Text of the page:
Day two gives us a chance to venture further into Copenhagen’s distinct neighbourhoods, with Nørrebro on the top of our agenda for some of the best coffee in Copenhagen, top-notch dining, and – in Spring – a bustling flea market. For a bit of touristic fun, try Tivoli Gardens, a 175-year-old amusement park in the city centre. Bulk up your Copenhagen itinerary with more sights, nightlife offerings and things to do listed in our full Copenhagen travel guide.

Photo: Toni Hukkanen

Copenhagen | Photo: Peter Ivey Hansen

Day 3: Stavanger and the Pulpit Rock hike

Hitch a connection from Copenhagen Airport to the Norwegian city of Stavanger, home of the spectacular Lysefjord fjord and overhanging Pulpit Rock. Never far from Norway’s natural scenery, every angle in Stavanger features dramatic mountain views foregrounded by quaint wooden residences and Old Town charm. Eat well and sleep early because a new day in Stavanger brings adventure. The city acts as a convenient base for three of Norway’s most iconic hikes; Flørli 4444 Steps, Kjerabolten and Pulpit Rock (Preikestolen). With time just for one, we take the Lysefjord ferry to the trailhead of Pulpit Rock and ascend towards one of the best views in the whole of Norway. After a full day of wonderment and clean air, relax in comfort around the harbour, with a slow stroll through Gamle Stavanger before finishing up with modern continental cuisine and local cheeses in any of the town’s award-winning restaurants.

Day 4: Bergen

No less impressive, day four takes us on a scenic journey (by plane, express bus or Fjordline ferry) to the historic city of Bergen for more fjords, more natural beauty and more insight into Norway’s Viking past. One of the rainiest places in the region, Bergen is a dewy gem with plenty of great indoor museums – including the KODE Art Museums – all in proximity to cosy coffee houses, perfect for escaping the drizzle. Don’t let the rain stop you exploring Bergen’s outdoor attractions, however, because much of the city – specifically the Bryggen Hanseatic Wharf – is listed as a UNESCO World Heritage Site where preserved wooden houses, hilly alleys and an intriguing history await discovery.

If you’re lucky enough to find Bergen on a clear day, do not miss the chance to visit the top of Mount Fløyen, accessible via the Fløibanen funicular. While the journey up is an impressive one, the 360° fjord and mountain views from the peak are sure to become imprinted in your memory for life! To avoid the crowds, take the funicular in the morning or late in the day to witness the sky change colour and the city lights turn on.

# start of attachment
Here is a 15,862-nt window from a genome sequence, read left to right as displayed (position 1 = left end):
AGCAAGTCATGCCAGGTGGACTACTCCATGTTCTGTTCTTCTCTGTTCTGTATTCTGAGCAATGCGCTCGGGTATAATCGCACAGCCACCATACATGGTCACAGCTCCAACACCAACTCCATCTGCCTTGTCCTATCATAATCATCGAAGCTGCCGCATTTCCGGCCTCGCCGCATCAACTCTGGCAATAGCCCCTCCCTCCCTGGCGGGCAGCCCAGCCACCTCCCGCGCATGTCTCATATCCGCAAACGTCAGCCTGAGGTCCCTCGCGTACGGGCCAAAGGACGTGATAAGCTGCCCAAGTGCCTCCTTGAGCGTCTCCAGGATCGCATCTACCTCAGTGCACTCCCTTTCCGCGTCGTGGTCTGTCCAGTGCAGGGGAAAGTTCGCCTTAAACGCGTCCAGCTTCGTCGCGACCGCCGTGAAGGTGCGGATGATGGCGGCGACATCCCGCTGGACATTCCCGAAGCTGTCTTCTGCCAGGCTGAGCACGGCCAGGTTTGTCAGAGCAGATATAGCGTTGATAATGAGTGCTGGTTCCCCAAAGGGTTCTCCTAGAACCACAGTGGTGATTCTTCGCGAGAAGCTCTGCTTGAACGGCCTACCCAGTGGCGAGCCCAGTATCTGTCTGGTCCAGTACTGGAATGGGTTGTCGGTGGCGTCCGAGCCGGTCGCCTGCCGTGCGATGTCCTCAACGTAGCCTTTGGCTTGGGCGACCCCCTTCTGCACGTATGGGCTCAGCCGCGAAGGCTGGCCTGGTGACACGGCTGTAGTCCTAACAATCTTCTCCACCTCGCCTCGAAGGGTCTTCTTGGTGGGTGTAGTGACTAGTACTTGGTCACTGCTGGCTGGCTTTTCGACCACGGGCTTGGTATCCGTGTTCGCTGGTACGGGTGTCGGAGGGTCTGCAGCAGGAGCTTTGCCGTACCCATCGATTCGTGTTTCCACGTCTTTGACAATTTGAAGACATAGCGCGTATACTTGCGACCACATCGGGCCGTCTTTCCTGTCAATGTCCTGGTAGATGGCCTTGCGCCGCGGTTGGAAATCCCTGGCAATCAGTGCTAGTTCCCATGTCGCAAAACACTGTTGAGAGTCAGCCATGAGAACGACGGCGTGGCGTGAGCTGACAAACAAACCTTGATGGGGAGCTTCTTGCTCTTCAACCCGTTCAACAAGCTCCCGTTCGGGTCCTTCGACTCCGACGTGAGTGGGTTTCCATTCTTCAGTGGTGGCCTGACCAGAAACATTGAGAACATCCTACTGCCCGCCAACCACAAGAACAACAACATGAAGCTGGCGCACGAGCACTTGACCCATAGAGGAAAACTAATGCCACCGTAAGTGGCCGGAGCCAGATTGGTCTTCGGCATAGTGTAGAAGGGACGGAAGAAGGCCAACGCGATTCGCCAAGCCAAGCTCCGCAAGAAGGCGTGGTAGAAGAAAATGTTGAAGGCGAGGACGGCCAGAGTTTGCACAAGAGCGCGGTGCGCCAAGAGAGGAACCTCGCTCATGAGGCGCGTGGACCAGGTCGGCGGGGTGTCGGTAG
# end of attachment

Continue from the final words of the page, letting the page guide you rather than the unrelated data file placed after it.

Photo: Red Hat Factory

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After resting in Gudvangen, we embark on a Norway fjords cruise to Flåm, travelling within the UNESCO World Heritage Sites of Aurlandsfjord and Nærøfjord

Day 5: Enjoy the breath-taking beauty of Norway on route to Oslo (Myrdal)

Sometimes the meaning lies in the journey and not the destination, as is the case for day five which takes us on the Bergen Railway to Voss before transferring to a bus for a scenic ride through to the tiny village of Gudvangen. While the winding roads can be a little unnerving, be sure to embrace the stunning views along the journey which spans fjords, snow-topped cliffs and epic waterfalls. After resting in Gudvangen, we embark on a Norway fjords cruise to Flåm, travelling within the UNESCO World Heritage Sites of Aurlandsfjord and Nærøfjord. You’ll be set to arrive in Flåm in two hours at which point you can take a tour to the Stegastein viewpoint and around the village before riding the Flåmsbana train through to Myrdal. The train journey to end all train journeys, the Flåmsbana is world-famous for its stunning views as passengers ascend 2,800 feet above sea level towards the elevated waterfalls and lush mountains of Myrdal.

In the morning, adventurers might wish to chase the sunrise with hiking routes accessible from the Vatnahalsen Høyfjellshotell, before hopping aboard the high-speed Bergen Railway and enjoying brunch with a view. The journey from Myrdal to Oslo takes five hours (the entire Oslo to Bergen train journey taking 7 hours in total), passing by waterfalls, glaciers, streams and forests, with the option to stop and stretch your legs at beauty spots along the way.